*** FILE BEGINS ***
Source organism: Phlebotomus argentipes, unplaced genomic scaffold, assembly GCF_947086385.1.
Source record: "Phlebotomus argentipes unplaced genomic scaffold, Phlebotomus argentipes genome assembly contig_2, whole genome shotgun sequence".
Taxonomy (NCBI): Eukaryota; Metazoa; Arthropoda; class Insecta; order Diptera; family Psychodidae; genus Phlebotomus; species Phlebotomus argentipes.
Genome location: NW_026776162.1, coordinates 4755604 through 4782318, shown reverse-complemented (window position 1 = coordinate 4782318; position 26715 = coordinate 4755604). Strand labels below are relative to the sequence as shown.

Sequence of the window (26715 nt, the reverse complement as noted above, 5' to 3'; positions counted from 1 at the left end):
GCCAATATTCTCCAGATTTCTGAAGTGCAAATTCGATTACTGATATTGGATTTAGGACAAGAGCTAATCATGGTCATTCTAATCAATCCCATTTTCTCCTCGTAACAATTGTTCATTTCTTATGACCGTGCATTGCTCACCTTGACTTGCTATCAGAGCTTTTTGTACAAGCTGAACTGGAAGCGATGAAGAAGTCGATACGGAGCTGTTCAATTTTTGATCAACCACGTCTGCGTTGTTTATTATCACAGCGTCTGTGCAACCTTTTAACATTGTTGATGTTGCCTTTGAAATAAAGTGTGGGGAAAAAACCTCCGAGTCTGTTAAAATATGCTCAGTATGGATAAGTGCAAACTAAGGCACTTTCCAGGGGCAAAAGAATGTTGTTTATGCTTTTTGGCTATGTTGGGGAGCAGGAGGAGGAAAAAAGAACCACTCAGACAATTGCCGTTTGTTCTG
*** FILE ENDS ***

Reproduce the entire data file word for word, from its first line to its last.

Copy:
Source organism: Phlebotomus argentipes, unplaced genomic scaffold, assembly GCF_947086385.1.
Source record: "Phlebotomus argentipes unplaced genomic scaffold, Phlebotomus argentipes genome assembly contig_2, whole genome shotgun sequence".
Taxonomy (NCBI): Eukaryota; Metazoa; Arthropoda; class Insecta; order Diptera; family Psychodidae; genus Phlebotomus; species Phlebotomus argentipes.
Genome location: NW_026776162.1, coordinates 4755604 through 4782318, shown reverse-complemented (window position 1 = coordinate 4782318; position 26715 = coordinate 4755604). Strand labels below are relative to the sequence as shown.

Sequence of the window (26715 nt, the reverse complement as noted above, 5' to 3'; positions counted from 1 at the left end):
GCCAATATTCTCCAGATTTCTGAAGTGCAAATTCGATTACTGATATTGGATTTAGGACAAGAGCTAATCATGGTCATTCTAATCAATCCCATTTTCTCCTCGTAACAATTGTTCATTTCTTATGACCGTGCATTGCTCACCTTGACTTGCTATCAGAGCTTTTTGTACAAGCTGAACTGGAAGCGATGAAGAAGTCGATACGGAGCTGTTCAATTTTTGATCAACCACGTCTGCGTTGTTTATTATCACAGCGTCTGTGCAACCTTTTAACATTGTTGATGTTGCCTTTGAAATAAAGTGTGGGGAAAAAACCTCCGAGTCTGTTAAAATATGCTCAGTATGGATAAGTGCAAACTAAGGCACTTTCCAGGGGCAAAAGAATGTTGTTTATGCTTTTTGGCTATGTTGGGGAGCAGGAGGAGGAAAAAAGAACCACTCAGACAATTGCCGTTTGTTCTG